Message from discussion cello
From: Thomas R. Bruce <t...@cornell.edu>
Subject: Re: cello
Date: 23 Jul 1993 00:33:06 GMT
Organization: Legal Information Institute
Sender: t...@cornell.edu (Verified)
References: <CAIzn3.KF@news.cso.uiuc.edu> <CAKt8C.JBu@cbnewsi.cb.att.com>
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In article <CAKt8C....@cbnewsi.cb.att.com> Rich Brandwein,
>The funny thing about the news article is that until I got to the end
>I assumed I was reading a not from the developers of Cello...
Well, now you can . (grin) It's developer, singular, BTW, which is why I
share some of Jon's anxiety about maintenance in the face of source-code
Certainly it's necessary to fool with networking code to cope with (to my
mind) overly-restrictive environments (about which more in a minute).
I'm not sure that a general release of source code to the Net is the best
way to deal with that problem, however, particularly when the developer
is a small (meaning tiny) shop like mine. A general distribution of an
altered program to the Net -- even if the hacks in fact added
functionality -- would drown me in support mail which I would be
ill-equipped to handle. PC users by and large assume that everybody is
WordPerfect Corporation, with similar resources to bring to bear on
support problems, and with similarly monolithic control over the product.
The idea that there would be "Cello Variations" just wouldn't occur to
most of them.
Sure, when the community of users and developers overlaps considerably --
as it traditionally has with, say, Perl -- most of these kinds of
problems can be dealt with via newsgroup, or via peer pressure applied to
newcomers who don't know the ropes, or by the somewhat gentler mechanism
of an FAQ. People come to know pretty quickly who did what and who's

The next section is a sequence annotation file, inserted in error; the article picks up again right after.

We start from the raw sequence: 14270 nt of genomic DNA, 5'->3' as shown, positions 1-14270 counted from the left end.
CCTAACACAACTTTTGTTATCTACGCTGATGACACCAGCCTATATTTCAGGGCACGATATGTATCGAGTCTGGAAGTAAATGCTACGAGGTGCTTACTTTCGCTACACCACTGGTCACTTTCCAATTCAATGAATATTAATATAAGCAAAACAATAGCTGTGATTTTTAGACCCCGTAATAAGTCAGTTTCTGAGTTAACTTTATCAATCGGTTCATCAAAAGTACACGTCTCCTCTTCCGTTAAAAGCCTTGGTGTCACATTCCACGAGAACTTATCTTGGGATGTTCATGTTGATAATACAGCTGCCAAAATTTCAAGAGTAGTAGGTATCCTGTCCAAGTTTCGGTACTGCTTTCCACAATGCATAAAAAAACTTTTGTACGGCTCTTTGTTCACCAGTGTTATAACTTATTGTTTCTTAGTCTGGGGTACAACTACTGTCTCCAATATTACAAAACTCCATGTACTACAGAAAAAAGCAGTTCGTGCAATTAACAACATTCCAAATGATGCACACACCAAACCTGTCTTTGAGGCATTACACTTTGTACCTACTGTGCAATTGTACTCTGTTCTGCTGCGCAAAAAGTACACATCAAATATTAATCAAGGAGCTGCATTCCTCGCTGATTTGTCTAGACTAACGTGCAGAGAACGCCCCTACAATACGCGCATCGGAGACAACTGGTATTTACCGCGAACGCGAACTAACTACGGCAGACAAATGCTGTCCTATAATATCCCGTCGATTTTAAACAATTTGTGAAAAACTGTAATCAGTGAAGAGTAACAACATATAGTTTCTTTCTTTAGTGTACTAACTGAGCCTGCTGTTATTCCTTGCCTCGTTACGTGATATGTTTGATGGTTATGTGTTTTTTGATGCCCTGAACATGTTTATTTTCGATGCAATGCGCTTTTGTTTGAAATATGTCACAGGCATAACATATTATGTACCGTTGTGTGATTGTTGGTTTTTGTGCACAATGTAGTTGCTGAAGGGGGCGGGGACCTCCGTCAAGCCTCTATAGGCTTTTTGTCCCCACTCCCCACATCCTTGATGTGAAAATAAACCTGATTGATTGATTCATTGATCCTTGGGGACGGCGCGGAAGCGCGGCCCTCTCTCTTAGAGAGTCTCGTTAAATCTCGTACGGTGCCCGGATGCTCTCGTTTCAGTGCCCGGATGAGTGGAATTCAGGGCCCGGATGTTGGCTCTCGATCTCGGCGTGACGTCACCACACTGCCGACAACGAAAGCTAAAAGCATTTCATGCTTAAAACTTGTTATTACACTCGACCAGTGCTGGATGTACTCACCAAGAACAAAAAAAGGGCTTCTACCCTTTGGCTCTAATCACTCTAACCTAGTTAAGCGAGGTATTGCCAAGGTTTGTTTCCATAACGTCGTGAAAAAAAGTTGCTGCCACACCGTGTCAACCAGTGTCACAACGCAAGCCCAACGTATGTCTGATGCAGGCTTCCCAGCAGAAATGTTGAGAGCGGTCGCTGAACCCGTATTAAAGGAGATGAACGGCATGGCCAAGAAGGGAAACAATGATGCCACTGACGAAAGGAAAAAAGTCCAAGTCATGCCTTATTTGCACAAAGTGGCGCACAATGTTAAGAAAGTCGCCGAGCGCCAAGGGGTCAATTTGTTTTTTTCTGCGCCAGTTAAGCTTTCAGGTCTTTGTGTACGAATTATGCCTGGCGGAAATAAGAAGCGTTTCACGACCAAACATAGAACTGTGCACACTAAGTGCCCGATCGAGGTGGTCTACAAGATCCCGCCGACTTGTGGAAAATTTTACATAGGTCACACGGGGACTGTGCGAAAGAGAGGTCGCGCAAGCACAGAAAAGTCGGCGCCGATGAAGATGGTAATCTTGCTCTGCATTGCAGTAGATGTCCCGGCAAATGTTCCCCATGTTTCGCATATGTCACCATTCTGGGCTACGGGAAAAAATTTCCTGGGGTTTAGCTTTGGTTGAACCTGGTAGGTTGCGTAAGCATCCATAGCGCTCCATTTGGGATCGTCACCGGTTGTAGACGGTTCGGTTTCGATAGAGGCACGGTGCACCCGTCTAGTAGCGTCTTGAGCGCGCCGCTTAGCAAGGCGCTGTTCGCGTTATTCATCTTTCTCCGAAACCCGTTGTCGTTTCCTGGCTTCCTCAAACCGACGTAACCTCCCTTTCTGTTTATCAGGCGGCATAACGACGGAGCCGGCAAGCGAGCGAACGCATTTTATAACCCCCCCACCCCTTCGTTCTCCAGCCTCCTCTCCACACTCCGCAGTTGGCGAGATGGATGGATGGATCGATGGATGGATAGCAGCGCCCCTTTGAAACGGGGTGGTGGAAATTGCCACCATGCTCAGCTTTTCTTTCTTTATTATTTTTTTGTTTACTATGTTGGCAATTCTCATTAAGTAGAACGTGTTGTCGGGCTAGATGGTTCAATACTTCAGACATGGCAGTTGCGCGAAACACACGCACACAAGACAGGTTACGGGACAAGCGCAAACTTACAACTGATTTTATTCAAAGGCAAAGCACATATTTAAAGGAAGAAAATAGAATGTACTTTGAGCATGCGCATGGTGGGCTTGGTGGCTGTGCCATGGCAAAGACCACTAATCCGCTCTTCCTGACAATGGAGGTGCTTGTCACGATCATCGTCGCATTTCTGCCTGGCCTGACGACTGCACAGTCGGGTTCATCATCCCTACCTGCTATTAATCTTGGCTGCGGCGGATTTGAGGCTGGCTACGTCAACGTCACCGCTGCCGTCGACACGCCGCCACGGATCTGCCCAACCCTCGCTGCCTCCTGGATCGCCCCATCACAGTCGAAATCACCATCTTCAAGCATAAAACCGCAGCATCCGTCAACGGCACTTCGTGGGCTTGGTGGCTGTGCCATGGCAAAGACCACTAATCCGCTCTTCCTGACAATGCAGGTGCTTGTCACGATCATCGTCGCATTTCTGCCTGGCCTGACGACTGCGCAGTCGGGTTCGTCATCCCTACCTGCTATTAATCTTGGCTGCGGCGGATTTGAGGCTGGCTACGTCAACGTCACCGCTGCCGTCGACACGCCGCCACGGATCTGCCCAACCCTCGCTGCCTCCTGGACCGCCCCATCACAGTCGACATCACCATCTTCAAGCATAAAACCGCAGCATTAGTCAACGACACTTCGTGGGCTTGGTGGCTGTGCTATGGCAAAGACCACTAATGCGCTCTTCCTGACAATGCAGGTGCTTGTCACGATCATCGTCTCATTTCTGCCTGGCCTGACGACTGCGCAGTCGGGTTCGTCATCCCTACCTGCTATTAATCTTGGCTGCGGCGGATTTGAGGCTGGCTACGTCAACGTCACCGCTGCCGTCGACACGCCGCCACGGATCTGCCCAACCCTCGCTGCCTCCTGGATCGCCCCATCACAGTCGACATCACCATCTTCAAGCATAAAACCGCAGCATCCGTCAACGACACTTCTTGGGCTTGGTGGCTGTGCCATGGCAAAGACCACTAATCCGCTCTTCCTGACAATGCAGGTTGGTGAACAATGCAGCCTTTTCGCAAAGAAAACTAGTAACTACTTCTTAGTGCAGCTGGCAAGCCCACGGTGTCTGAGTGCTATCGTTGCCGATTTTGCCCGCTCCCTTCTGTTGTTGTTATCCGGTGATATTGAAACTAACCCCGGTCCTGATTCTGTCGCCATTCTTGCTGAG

responsible for which. I think the PC community is too large for those
approaches to work these days -- a suspicion which is pretty quickly
confirmed by a look at comp.protocols.tcpip.ibm-pc or
comp.os.ms-windows.apps. Or comp.os.linux, for that matter, where
_everybody_ seems to be a developer. Fact is, I'm outnumbered. Severely.
As for the claim that source code is necessary to prevent viruses and
trojan horses, that's either silly or downright insulting. I don't ask
Martin Marietta to send me engineering simulations and blueprints before
I get on a plane. And I suspect that something which had been developed
in such a nefarious fashion would be caught very quickly, with fairly
nasty consequences for the fool who did it.
Provided, of course, that the code responsible for any such problem could
actually be attributed to someone -- which would most emphatically _not_
be the case if someone were to pick up source code to Cello, add some
virus code, and then repost the whole thing as an "updated" version on
ftp.cica.indiana.edu. For instance.
But this isn't really the problem here and discussing bigger issues
doesn't get Rich Brandwein very far down the road. I have exactly zero
experience with firewalls and proxytizing generally, but I'm guessing
(perhaps foolishly) that the necessary alterations would need to be made
to networking code only. If that's so (big if, slap me if I'm wrong),
would it not be an option to build a bridge module of some kind on top of
WINSOCK? Or even a proxyable WINSOCK which all could use?
Thomas R. Bruce
Legal Information Institute
Cornell Law School